It had been a long day, and I was tired. The minibuses had stopped running for the night so I had no choice but to take a taxi home. I got into the taxi at the head of the taxi rank. I sat down, closed the door, and told the driver my destination.
The taxi driver pulled out. When he stopped for a red light, he picked up his mobile device and beckoned a friend.
“Here we go again,” I thought to myself. “This is one of the reasons I stopped riding taxis home. Not only are the mini buses about eight times cheaper than taxis, you’re also NOT usually subjected to a litany of mindless chatter.”
This is what I don’t understand. The taxi driver had NOT been making small talk while he was patiently waiting in line for a passenger. But the minute he had one, he wanted to chat with his buddy.
I gently placed my hand on the taxi driver’s shoulder and said, “Excuse me. Please don’t talk on the phone while you’re driving.”
“Gong mutt yeah?” the driver responded in guttural Cantonese, apparently not understanding what I had said.
“I’m sorry,” I said in Mandarin – my Cantonese wasn’t up to the task.
“I’m paying money to ride in your vehicle. I don’t want to listen to you talking on the phone.”
The driver signed off, and that was that – this time. But I have occasionally had some very unpleasant and sometimes downright hostile reactions in situations like this. So I don’t always have the nerve to make this request.
World’s Best Cities for Taxis
It is against this backdrop that I received a press release announcing the world’s Top 10 Cities for Taxis, published by Hotels.com .
And I was somewhat surprised to learn that the two cities I have had the most experience riding taxis in – Hong Kong and Bangkok – both made the Top 10 List.
I would have to agree that taxis in Hong Kong are abundant, reasonably clean, and relatively affordable – that’s why I often take them.
But I was surprised to learn that they came in tops in Asia for “knowledge of area”. Somehow I find that a bit hard to believe. In my experience, if I don’t know how to get where I’m going, I might not get there.
In fairness, however, when taxi drivers have gotten lost, they usually apologize and ask me to tell them what the fare would have been if they hadn’t gotten lost.
Taxis in Bangkok are definitely “colourful”. Some of the shades simply defy description. Photo Credit: BrokenSphere via Wikimedia Commons.
Bangkok Tops for Value?
And if Bangkok came in tops in the world for “value”, I would have to assume that “value” refers to the rate on the meter rather than the amount of money that the taxi drivers there often try to extract from you.
In my experience, taxi drivers in Bangkok will demand highly inflated fares on long trips (whereas in Hong Kong you can usually negotiate a discount on long trips). They will sometimes “size you up” before letting you into their cab.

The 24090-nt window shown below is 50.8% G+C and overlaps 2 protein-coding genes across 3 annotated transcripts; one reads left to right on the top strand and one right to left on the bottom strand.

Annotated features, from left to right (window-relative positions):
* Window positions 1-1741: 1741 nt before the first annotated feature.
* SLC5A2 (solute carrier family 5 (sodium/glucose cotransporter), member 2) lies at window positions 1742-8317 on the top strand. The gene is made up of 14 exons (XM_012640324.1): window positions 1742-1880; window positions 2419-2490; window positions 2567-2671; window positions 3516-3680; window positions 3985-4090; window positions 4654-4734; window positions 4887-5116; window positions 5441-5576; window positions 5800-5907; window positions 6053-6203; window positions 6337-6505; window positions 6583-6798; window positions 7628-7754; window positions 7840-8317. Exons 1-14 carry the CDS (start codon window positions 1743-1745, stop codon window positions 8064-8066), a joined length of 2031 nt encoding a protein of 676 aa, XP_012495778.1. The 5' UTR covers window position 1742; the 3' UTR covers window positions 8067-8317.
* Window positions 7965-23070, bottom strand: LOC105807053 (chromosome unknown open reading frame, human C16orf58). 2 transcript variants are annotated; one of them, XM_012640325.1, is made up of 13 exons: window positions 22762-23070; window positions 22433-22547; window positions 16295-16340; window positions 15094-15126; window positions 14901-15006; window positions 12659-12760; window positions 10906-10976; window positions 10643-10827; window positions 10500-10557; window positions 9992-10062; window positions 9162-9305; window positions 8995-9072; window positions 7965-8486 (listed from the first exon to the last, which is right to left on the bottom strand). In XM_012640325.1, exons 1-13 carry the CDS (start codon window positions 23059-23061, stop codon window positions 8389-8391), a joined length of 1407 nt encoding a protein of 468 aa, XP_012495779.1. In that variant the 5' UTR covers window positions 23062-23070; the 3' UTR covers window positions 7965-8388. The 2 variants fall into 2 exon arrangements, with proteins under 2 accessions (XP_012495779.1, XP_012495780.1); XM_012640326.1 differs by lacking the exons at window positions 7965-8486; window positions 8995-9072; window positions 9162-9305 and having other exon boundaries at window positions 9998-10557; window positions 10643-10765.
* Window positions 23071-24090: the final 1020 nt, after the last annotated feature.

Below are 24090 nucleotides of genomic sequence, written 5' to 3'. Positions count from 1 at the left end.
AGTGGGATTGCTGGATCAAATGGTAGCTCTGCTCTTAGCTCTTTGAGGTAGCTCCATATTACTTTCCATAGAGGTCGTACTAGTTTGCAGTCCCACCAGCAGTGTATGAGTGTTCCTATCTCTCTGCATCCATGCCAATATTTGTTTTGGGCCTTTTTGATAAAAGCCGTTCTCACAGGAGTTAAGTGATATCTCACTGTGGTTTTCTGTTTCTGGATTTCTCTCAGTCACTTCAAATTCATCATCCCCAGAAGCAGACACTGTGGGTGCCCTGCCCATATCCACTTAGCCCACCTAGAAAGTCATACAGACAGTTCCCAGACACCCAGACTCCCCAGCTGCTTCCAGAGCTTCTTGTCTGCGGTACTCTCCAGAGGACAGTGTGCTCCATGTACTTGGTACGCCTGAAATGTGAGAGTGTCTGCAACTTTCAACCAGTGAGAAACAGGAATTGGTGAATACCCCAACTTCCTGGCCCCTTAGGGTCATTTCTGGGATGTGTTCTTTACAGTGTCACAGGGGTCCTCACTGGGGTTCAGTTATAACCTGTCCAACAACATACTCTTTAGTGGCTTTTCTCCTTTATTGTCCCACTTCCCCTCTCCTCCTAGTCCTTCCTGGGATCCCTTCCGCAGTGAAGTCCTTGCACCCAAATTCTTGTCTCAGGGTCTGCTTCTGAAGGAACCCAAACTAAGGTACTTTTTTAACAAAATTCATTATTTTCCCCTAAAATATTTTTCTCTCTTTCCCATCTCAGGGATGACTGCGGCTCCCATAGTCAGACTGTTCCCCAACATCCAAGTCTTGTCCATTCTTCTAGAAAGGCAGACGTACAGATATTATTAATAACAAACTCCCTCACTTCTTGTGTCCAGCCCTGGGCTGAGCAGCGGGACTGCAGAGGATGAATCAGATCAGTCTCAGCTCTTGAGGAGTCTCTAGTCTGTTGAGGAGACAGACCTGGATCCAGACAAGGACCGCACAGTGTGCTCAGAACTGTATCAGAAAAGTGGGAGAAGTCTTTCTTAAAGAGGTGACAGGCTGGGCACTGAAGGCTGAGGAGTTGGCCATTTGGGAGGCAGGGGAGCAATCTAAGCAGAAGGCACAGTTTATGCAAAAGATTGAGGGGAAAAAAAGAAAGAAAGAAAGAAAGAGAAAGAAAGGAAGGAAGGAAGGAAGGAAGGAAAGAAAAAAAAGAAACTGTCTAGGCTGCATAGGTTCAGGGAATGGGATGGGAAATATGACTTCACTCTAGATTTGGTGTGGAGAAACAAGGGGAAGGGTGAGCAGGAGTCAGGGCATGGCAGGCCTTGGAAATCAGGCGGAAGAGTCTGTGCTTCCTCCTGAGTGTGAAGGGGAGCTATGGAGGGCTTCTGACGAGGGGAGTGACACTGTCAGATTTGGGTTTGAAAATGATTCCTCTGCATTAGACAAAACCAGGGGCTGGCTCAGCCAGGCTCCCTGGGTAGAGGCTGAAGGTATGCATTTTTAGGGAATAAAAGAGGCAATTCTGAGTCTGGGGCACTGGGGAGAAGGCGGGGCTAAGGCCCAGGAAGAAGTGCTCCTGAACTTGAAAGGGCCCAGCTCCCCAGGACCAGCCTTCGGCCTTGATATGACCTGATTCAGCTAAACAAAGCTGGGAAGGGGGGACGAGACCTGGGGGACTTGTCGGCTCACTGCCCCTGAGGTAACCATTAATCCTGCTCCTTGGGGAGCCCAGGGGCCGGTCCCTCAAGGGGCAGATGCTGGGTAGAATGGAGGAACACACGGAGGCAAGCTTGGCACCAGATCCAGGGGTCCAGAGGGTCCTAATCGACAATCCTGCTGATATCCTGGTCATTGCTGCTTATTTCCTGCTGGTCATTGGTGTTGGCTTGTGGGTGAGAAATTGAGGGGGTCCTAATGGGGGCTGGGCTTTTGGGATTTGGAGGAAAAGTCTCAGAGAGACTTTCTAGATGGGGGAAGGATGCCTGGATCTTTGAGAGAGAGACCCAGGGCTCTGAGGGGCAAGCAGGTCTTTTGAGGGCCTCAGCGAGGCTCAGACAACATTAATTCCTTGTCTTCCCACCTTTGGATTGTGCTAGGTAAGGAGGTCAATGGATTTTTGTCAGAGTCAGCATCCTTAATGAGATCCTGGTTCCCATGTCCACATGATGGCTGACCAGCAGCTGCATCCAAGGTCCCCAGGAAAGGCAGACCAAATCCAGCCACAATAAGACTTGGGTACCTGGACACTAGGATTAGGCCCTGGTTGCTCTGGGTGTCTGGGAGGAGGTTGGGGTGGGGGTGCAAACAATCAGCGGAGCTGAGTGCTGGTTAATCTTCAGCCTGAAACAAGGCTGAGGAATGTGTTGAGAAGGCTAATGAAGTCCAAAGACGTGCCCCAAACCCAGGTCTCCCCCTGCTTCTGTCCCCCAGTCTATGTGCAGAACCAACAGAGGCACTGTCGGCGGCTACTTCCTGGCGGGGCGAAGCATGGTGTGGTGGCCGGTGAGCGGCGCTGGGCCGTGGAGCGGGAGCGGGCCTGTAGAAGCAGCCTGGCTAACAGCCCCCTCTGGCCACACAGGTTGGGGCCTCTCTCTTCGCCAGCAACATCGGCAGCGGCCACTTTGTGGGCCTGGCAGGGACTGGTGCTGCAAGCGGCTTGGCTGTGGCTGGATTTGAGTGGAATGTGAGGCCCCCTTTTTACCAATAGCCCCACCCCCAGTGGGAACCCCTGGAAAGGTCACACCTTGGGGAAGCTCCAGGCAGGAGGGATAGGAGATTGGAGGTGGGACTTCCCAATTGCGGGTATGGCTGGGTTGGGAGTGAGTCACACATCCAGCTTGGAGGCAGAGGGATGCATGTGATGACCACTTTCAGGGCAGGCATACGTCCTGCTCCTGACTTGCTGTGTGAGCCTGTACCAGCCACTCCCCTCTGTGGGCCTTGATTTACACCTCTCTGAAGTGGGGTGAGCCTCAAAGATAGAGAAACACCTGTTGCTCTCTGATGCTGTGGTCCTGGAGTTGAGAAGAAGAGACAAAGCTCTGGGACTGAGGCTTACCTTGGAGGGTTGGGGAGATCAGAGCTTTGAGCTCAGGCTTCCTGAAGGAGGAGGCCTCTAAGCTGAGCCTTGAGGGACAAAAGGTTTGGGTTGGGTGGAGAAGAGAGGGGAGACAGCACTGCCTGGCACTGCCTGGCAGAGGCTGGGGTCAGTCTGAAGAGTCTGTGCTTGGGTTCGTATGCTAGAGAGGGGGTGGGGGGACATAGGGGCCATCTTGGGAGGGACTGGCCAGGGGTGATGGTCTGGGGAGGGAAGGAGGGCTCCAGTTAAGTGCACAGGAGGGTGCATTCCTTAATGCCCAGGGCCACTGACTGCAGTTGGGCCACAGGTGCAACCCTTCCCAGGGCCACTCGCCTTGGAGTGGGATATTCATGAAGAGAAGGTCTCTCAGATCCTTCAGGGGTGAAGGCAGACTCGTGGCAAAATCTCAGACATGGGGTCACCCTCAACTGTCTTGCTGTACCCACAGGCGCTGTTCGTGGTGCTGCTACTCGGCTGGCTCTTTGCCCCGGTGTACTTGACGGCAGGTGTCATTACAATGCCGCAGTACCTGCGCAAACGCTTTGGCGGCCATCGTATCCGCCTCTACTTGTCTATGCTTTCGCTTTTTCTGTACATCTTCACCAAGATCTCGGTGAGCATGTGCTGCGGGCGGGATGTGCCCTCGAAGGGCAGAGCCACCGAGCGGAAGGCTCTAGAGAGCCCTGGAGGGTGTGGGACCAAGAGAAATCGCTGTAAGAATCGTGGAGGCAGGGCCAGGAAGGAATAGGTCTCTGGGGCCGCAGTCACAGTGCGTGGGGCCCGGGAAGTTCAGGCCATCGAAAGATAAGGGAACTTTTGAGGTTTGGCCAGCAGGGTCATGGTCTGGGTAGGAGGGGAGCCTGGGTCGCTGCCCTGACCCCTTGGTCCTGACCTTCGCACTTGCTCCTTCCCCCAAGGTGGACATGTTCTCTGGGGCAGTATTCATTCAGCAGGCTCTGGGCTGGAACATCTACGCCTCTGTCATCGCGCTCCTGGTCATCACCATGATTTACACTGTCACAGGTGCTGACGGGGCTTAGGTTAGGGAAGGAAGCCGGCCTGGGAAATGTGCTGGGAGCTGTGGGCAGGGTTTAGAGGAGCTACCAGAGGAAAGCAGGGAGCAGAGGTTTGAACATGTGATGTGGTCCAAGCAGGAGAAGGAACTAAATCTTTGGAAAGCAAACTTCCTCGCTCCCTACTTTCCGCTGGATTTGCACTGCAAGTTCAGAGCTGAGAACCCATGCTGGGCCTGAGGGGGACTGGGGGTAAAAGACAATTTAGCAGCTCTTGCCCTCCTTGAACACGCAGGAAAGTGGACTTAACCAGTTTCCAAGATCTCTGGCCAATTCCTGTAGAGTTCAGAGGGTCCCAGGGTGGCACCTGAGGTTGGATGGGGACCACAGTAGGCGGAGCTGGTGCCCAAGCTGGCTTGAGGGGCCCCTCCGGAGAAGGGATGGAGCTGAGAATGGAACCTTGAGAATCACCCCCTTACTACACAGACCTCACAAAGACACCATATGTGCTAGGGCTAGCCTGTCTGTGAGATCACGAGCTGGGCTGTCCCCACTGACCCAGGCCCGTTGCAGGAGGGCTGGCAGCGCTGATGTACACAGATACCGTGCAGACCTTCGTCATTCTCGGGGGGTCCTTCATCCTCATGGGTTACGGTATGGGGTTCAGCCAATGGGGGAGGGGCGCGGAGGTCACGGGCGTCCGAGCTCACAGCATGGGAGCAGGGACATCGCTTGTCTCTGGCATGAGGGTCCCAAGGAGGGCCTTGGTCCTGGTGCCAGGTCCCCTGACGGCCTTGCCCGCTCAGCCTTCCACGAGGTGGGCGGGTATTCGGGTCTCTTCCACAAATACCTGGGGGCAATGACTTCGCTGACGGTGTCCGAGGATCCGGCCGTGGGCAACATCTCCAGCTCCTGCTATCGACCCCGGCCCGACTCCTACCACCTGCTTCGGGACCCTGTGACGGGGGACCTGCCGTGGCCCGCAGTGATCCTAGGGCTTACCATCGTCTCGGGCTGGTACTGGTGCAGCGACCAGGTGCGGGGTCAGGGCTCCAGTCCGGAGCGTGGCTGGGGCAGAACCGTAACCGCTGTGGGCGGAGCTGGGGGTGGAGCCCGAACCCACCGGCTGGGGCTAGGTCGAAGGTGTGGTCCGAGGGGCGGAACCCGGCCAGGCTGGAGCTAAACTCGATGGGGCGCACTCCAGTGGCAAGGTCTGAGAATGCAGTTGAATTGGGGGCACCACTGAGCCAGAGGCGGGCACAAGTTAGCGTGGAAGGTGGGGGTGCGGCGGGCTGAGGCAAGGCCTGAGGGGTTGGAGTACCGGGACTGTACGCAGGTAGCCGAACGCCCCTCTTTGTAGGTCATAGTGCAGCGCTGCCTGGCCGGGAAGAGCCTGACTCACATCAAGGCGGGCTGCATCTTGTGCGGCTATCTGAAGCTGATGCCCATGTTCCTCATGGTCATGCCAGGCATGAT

They will often outright refuse to take you where you want to go. And they will sometimes take you – not to where you want to go, but to where they can exact a commission based on how much you spend. Infuriating!
New York City’s famous yellow cabs are popular with travelers and tourists. Photo Credit: Henning 48 via Wikimedia Commons.
How They Stack Up
With 11% of the votes, London, England, came in tops overall – and tops in five of the seven categories: friendliness, knowledge of the area, cleanliness, safety, and the quality of driving. In terms of value, however, London cabbies came in last.
New York, meanwhile, topped the list for availability. Bangkok, as already mentioned, came in first for value.
If I could add just one category, it would be “not chattering on their intercom or mobile phones when they’re driving”.
Top 10 Cities for Taxis
- London, England – 11%
- New York, New York – 6.4%
- Tokyo, Japan – 5.6%
- Shanghai, China – 4.8%
- Bangkok, Thailand – 4.3%
- Berlin, Germany – 3.9%
- Taipei, Taiwan – 3.4%
- Hong Kong – 2.9%
- Buenos Aires, Argentina – 2.8%
- Melbourne, Australia – 2.%
More than 1,600 respondents in 28 countries were interviewed in July 2012 by Hotels.com on their experience with taxis and taxi drivers.
The following countries were included in the survey: Argentina, Australia, Brazil, Canada, China, Colombia, Denmark, Finland, France, Germany, Hong Kong, India, Ireland, Italy, Japan, Korea, Mexico, Netherlands, New Zealand, Norway, Russia, Singapore, Spain, Sweden, Switzerland, Taiwan, the United Kingdom, and the United States.